BMS extends fibrosis focus with $1.25bn Promedior deal
Bristol-Myers Squibb (BMS) has been steadily building its position in fibrotic diseases for some time, but accelerated its efforts this week with a $1.25 billion deal giving it the right to buy Promedior and another clinical-stage drug candidate.
The transaction includes an upfront fee of $150 million and will give BMS a worldwide licence for PRM-151, a recombinant form of human pentraxin-2 protein which is in development for the treatment of idiopathic pulmonary fibrosis (IPF) and myelofibrosis (MF) and is due to start phase II trials within the next few weeks.
Fibrosis is the formation of excess fibrous tissue that can impair the function of an organ, and has been a target for some time for BMS, which has lead candidate BMS-986020 – a lysophosphatidic acid (LPA1) receptor antagonist – in phase II testing for IPF.
In November 2014, BMS reached an agreement to acquire Galecto Biotech in a deal valued at up to $444 million, giving the drugmaker an option to acquire the company as well as another experimental IPF therapy, called TD139, which is an inhaled inhibitor of galectin-3.
Since then the US drugmaker has bolstered its early-stage research in fibrosis via academic partnerships with the California Institute for Biomedical Research (Calibr) and the Medical University of South Carolina (MUSC).
PRM-151 is classed as an orphan drug with fast-track review status in the US for MF, and an orphan drug for IPF, which leads to shortness of breath, cough and can cause fatal complications such as heart failure. Meanwhile, in Europe, it has been designated an orphan drug for both indications.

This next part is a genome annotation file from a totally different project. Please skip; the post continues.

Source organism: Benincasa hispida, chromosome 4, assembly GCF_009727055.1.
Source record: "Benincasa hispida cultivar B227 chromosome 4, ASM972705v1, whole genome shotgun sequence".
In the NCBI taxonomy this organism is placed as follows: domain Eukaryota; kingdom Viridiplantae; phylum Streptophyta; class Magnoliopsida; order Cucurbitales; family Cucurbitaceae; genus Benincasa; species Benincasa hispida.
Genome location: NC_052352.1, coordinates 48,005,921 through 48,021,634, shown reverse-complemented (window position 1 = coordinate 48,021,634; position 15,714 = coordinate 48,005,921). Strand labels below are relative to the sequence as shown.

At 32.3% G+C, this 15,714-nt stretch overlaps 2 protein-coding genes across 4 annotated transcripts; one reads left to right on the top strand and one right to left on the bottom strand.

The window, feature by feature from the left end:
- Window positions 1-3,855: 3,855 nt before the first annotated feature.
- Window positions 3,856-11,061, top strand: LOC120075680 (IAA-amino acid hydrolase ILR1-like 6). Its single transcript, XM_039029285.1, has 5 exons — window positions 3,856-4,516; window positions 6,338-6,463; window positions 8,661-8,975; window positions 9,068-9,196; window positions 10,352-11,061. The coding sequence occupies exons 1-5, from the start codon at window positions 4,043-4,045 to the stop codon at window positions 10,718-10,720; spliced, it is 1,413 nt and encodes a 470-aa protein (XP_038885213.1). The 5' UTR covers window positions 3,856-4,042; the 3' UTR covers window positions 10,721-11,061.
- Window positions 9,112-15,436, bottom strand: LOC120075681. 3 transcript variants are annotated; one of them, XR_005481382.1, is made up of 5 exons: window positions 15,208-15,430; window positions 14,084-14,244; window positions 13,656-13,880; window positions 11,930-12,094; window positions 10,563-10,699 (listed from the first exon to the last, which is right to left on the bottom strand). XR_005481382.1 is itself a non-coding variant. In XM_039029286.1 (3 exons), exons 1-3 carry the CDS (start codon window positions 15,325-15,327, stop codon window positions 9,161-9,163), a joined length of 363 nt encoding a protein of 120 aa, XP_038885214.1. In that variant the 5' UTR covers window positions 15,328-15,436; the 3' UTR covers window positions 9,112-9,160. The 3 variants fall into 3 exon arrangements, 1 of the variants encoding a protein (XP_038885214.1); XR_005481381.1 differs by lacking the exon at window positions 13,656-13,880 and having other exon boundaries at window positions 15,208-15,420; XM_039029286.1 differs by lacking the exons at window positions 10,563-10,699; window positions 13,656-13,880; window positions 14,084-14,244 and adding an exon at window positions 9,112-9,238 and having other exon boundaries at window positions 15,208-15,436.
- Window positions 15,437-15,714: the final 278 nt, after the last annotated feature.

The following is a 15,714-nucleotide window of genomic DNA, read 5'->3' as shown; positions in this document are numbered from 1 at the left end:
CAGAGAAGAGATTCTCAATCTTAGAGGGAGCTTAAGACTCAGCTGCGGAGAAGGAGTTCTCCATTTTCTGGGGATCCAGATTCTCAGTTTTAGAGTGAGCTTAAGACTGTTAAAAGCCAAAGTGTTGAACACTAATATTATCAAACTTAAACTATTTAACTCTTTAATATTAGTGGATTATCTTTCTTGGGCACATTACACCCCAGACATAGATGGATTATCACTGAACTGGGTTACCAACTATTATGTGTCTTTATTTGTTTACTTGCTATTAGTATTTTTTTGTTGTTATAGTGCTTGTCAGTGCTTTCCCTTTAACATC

While estimates vary, it is believed that IPF could affect approximately 130,000 patients in the US and approximately 76,000 patients in Europe, with MF diagnosed in around 18,000 people per year in the US.
For years, patients with IPF had no approved therapies available other than corticosteroids and immunosuppressive drugs, although that changed recently when Roche’s Esbriet (pirfenidone) and Boehringer Ingelheim’s Ofev (nintedanib) were approved for marketing, providing the first treatments that can address underlying disease mechanisms in fibrosis.
Meanwhile, other drugs in development for IPF include AstraZeneca/MedImmune’s tralokinumab and Roche’s lebrikizumab – both of which are interleukin-13-targeting antibodies – as well as Gilead Sciences’ LOXL2 inhibitor simtuzumab, Biogen Idec’s alpha V beta 6 integrin inhibitor STX-100 and FibroGen’s connective tissue growth factor (CTGF) blocker FG-3019.
Pharma’s interest in fibrosis stems from the realisation that so many different diseases feature the formation of fibrous tissue, with other examples including atherosclerosis, asthma, liver cirrhosis, non-alcoholic steatohepatitis (NASH), chronic kidney disease (CKD) and scleroderma.
“BMS continues to invest in building a diverse specialty portfolio, focusing on innovative approaches that can transform the treatment landscape for patients with serious diseases,” said the company’s chief scientific officer Francis Cuss.
“PRM-151 will complement our growing early-stage fibrosis portfolio, and we are excited by its potential to address multiple fibrotic diseases,” he added.
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